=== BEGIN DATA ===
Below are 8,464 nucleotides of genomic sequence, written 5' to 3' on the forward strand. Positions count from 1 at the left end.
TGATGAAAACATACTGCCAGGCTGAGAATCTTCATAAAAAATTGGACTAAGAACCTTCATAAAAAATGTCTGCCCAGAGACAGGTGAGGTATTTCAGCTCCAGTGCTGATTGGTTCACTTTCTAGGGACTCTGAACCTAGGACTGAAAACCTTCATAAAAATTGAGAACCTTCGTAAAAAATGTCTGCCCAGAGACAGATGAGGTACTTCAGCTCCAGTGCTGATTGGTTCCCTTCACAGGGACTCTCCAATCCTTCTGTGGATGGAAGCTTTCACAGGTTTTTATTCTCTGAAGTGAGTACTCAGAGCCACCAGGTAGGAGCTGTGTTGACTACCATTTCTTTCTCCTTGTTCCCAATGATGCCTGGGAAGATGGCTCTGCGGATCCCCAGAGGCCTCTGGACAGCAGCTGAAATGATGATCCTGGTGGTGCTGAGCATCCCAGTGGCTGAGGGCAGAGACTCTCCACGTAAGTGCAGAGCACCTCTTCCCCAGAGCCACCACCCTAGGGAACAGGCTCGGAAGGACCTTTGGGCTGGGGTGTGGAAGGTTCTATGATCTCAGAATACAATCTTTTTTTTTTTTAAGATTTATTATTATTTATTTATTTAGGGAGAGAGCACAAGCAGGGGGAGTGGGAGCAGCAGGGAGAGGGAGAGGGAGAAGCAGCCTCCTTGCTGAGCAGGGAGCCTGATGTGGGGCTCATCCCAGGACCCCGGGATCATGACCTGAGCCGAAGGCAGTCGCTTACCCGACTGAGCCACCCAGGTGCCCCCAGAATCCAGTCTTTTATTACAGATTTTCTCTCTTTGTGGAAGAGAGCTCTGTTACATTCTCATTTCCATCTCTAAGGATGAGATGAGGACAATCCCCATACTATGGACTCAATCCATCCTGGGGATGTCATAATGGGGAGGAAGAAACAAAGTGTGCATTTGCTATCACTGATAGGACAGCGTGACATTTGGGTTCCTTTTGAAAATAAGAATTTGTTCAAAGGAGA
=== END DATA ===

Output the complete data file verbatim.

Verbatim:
Below are 8,464 nucleotides of genomic sequence, written 5' to 3' on the forward strand. Positions count from 1 at the left end.
TGATGAAAACATACTGCCAGGCTGAGAATCTTCATAAAAAATTGGACTAAGAACCTTCATAAAAAATGTCTGCCCAGAGACAGGTGAGGTATTTCAGCTCCAGTGCTGATTGGTTCACTTTCTAGGGACTCTGAACCTAGGACTGAAAACCTTCATAAAAATTGAGAACCTTCGTAAAAAATGTCTGCCCAGAGACAGATGAGGTACTTCAGCTCCAGTGCTGATTGGTTCCCTTCACAGGGACTCTCCAATCCTTCTGTGGATGGAAGCTTTCACAGGTTTTTATTCTCTGAAGTGAGTACTCAGAGCCACCAGGTAGGAGCTGTGTTGACTACCATTTCTTTCTCCTTGTTCCCAATGATGCCTGGGAAGATGGCTCTGCGGATCCCCAGAGGCCTCTGGACAGCAGCTGAAATGATGATCCTGGTGGTGCTGAGCATCCCAGTGGCTGAGGGCAGAGACTCTCCACGTAAGTGCAGAGCACCTCTTCCCCAGAGCCACCACCCTAGGGAACAGGCTCGGAAGGACCTTTGGGCTGGGGTGTGGAAGGTTCTATGATCTCAGAATACAATCTTTTTTTTTTTTAAGATTTATTATTATTTATTTATTTAGGGAGAGAGCACAAGCAGGGGGAGTGGGAGCAGCAGGGAGAGGGAGAGGGAGAAGCAGCCTCCTTGCTGAGCAGGGAGCCTGATGTGGGGCTCATCCCAGGACCCCGGGATCATGACCTGAGCCGAAGGCAGTCGCTTACCCGACTGAGCCACCCAGGTGCCCCCAGAATCCAGTCTTTTATTACAGATTTTCTCTCTTTGTGGAAGAGAGCTCTGTTACATTCTCATTTCCATCTCTAAGGATGAGATGAGGACAATCCCCATACTATGGACTCAATCCATCCTGGGGATGTCATAATGGGGAGGAAGAAACAAAGTGTGCATTTGCTATCACTGATAGGACAGCGTGACATTTGGGTTCCTTTTGAAAATAAGAATTTGTTCAAAGGAGA